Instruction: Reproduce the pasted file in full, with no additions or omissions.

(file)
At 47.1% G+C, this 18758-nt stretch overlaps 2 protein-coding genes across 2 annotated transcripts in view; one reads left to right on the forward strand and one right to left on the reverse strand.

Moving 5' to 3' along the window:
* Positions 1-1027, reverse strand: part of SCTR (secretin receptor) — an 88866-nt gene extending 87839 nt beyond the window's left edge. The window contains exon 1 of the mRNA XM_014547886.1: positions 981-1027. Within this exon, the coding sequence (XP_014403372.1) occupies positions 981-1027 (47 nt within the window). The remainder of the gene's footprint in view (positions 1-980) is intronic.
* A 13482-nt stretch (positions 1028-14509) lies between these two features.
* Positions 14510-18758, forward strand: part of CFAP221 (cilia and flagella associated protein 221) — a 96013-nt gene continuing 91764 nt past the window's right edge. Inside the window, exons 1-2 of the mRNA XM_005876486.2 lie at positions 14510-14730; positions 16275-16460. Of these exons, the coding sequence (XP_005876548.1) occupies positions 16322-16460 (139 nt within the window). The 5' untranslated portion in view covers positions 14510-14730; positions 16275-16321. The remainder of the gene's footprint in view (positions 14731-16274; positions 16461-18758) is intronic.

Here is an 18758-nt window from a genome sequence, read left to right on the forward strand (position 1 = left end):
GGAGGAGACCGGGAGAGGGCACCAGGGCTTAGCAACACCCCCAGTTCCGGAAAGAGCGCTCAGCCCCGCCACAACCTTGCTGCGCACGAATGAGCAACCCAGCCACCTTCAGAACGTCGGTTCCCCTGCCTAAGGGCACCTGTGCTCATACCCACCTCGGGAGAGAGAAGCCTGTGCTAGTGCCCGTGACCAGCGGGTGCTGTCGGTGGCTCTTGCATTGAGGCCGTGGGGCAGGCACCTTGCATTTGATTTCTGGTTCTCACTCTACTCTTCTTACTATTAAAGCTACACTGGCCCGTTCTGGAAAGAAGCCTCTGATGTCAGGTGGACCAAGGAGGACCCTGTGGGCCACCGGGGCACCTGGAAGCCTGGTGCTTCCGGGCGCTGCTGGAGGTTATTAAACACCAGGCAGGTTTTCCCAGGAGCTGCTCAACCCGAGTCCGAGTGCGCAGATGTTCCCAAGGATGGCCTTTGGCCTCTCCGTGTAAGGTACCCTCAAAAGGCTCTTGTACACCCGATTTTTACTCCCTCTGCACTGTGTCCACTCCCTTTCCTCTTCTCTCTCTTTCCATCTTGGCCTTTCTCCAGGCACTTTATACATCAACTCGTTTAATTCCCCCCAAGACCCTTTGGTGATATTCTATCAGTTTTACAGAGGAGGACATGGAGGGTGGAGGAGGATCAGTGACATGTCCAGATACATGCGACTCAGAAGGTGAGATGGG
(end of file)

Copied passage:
At 47.1% G+C, this 18758-nt stretch overlaps 2 protein-coding genes across 2 annotated transcripts in view; one reads left to right on the forward strand and one right to left on the reverse strand.

Moving 5' to 3' along the window:
* Positions 1-1027, reverse strand: part of SCTR (secretin receptor) — an 88866-nt gene extending 87839 nt beyond the window's left edge. The window contains exon 1 of the mRNA XM_014547886.1: positions 981-1027. Within this exon, the coding sequence (XP_014403372.1) occupies positions 981-1027 (47 nt within the window). The remainder of the gene's footprint in view (positions 1-980) is intronic.
* A 13482-nt stretch (positions 1028-14509) lies between these two features.
* Positions 14510-18758, forward strand: part of CFAP221 (cilia and flagella associated protein 221) — a 96013-nt gene continuing 91764 nt past the window's right edge. Inside the window, exons 1-2 of the mRNA XM_005876486.2 lie at positions 14510-14730; positions 16275-16460. Of these exons, the coding sequence (XP_005876548.1) occupies positions 16322-16460 (139 nt within the window). The 5' untranslated portion in view covers positions 14510-14730; positions 16275-16321. The remainder of the gene's footprint in view (positions 14731-16274; positions 16461-18758) is intronic.

Here is an 18758-nt window from a genome sequence, read left to right on the forward strand (position 1 = left end):
GGAGGAGACCGGGAGAGGGCACCAGGGCTTAGCAACACCCCCAGTTCCGGAAAGAGCGCTCAGCCCCGCCACAACCTTGCTGCGCACGAATGAGCAACCCAGCCACCTTCAGAACGTCGGTTCCCCTGCCTAAGGGCACCTGTGCTCATACCCACCTCGGGAGAGAGAAGCCTGTGCTAGTGCCCGTGACCAGCGGGTGCTGTCGGTGGCTCTTGCATTGAGGCCGTGGGGCAGGCACCTTGCATTTGATTTCTGGTTCTCACTCTACTCTTCTTACTATTAAAGCTACACTGGCCCGTTCTGGAAAGAAGCCTCTGATGTCAGGTGGACCAAGGAGGACCCTGTGGGCCACCGGGGCACCTGGAAGCCTGGTGCTTCCGGGCGCTGCTGGAGGTTATTAAACACCAGGCAGGTTTTCCCAGGAGCTGCTCAACCCGAGTCCGAGTGCGCAGATGTTCCCAAGGATGGCCTTTGGCCTCTCCGTGTAAGGTACCCTCAAAAGGCTCTTGTACACCCGATTTTTACTCCCTCTGCACTGTGTCCACTCCCTTTCCTCTTCTCTCTCTTTCCATCTTGGCCTTTCTCCAGGCACTTTATACATCAACTCGTTTAATTCCCCCCAAGACCCTTTGGTGATATTCTATCAGTTTTACAGAGGAGGACATGGAGGGTGGAGGAGGATCAGTGACATGTCCAGATACATGCGACTCAGAAGGTGAGATGGG